Citizens Advice “dismayed” by county council proposals to cut funding
The Citizens Advice network in Suffolk says it is “dismayed” by council proposals to end its funding support across the county.
Proposals to withdraw the funding – worth £375,000 to Citizens Advice across Suffolk during 2017/18 – were announced by Suffolk County Council (SCC) in its budget proposals on Wednesday.
The full council will vote in February whether to pull the funding and Citizens Advice said it is “seriously concerned about the impact” of the proposals on vulnerable people.
Nearly 22,000 people sought help from Citizens Advice in Suffolk last year for issues including money, benefit, housing, relationship or employment problems.
Richard Smith, SCC cabinet member for finances, said on Wednesday the authority has “tough choices to make”.
John Ashton, chairman of Sudbury and District Citizens Advice, speaking on behalf of the Citizens Advice network in Suffolk, said: “While future funding is never guaranteed, we are dismayed that SCC is proposing to withdraw all funding from Citizens Advice in the county.
“We are seriously concerned about the impact of this proposal on our communities, especially on the most vulnerable.
“It would be very difficult to find alternative sources of funding in time to ensure continuity of service.
“The Suffolk trustees and chief officers will now consider all options for managing a potentially reduced budget, should the decision remain unchanged.
“We will work hard to deliver the best outcome that we can for the people of Suffolk.”
Richard Kemp, independent county councillor for Long Melford, said: “They are cutting back from the very people who have been affected most by the cuts. It’s becoming ludicrous. National government do not fund local government properly.”
In a joint statement, the chief officers of Citizens Advice in Suffolk said: “The funding we receive from SCC enables us to make a real difference in the lives of people across the county and we are very grateful for that.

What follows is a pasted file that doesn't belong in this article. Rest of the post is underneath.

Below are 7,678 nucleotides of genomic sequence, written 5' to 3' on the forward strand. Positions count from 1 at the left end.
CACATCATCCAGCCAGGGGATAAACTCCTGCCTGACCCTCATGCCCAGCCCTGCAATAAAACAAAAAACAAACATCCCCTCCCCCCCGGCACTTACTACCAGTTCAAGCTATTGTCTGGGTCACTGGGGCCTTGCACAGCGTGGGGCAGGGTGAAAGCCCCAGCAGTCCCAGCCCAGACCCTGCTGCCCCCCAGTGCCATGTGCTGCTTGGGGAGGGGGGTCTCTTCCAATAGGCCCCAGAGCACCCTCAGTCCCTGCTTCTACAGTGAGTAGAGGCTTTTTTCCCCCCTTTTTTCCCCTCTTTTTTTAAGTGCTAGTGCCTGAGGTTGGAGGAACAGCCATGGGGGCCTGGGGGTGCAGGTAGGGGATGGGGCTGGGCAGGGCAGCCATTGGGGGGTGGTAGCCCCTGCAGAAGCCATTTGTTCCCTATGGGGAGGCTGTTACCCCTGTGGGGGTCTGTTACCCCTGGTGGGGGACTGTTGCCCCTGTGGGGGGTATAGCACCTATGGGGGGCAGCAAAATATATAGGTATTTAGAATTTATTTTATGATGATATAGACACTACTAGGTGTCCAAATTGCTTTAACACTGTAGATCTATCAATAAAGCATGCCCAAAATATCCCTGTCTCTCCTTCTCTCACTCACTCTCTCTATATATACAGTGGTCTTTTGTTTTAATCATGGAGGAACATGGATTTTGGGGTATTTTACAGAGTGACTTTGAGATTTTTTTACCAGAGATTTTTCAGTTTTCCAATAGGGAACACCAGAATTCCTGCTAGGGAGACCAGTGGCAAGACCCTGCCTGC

“Our top priority is always the people who need us. The number of people we see continues to grow and our dedicated team of staff and volunteers is committed to serving them.
“National research shows that for every £1 invested in Citizens Advice we generate at least £1.88 in savings to government and public services and £11.43 in wider economic and social benefits.
“If agreed, these cuts would be a significant reduction in our budgets and will lead to difficult choices. We will work closely with our partners, staff and volunteers to make the best decisions we can in the circumstances.”
Speaking on Wednesday, Mr Smith said: “We have very tough choices to make and we will never please everybody all the time, but we have to keep to our priority areas.
“I hope the public in Suffolk will understand our continuing budget difficulties.”
What do Citizens Advice do?
The Citizens Advice network in Suffolk provides free, confidential and impartial advice to everyone on their rights and responsibilities.
There are seven local charities that cover the county.
Almost 22,000 people sought help from Citizens Advice in the county last year.
People in Suffolk were given advice on more than 75,000 issues, and, of this, 29% were benefits issues and 23% were debt issues.
So far in 2018/19, Citizens Advice in Suffolk have managed over £5million of debt.
The charities are supported by around 425 volunteers who donate 106,480 hours per year. The work done by the volunteers in Suffolk has been officially valued at over £2.4m.
People go to Citizens Advice with all sorts of issues, including money, benefit, housing, relationship or employment problems.
The goal of the organisation is to help everyone find a way forward.
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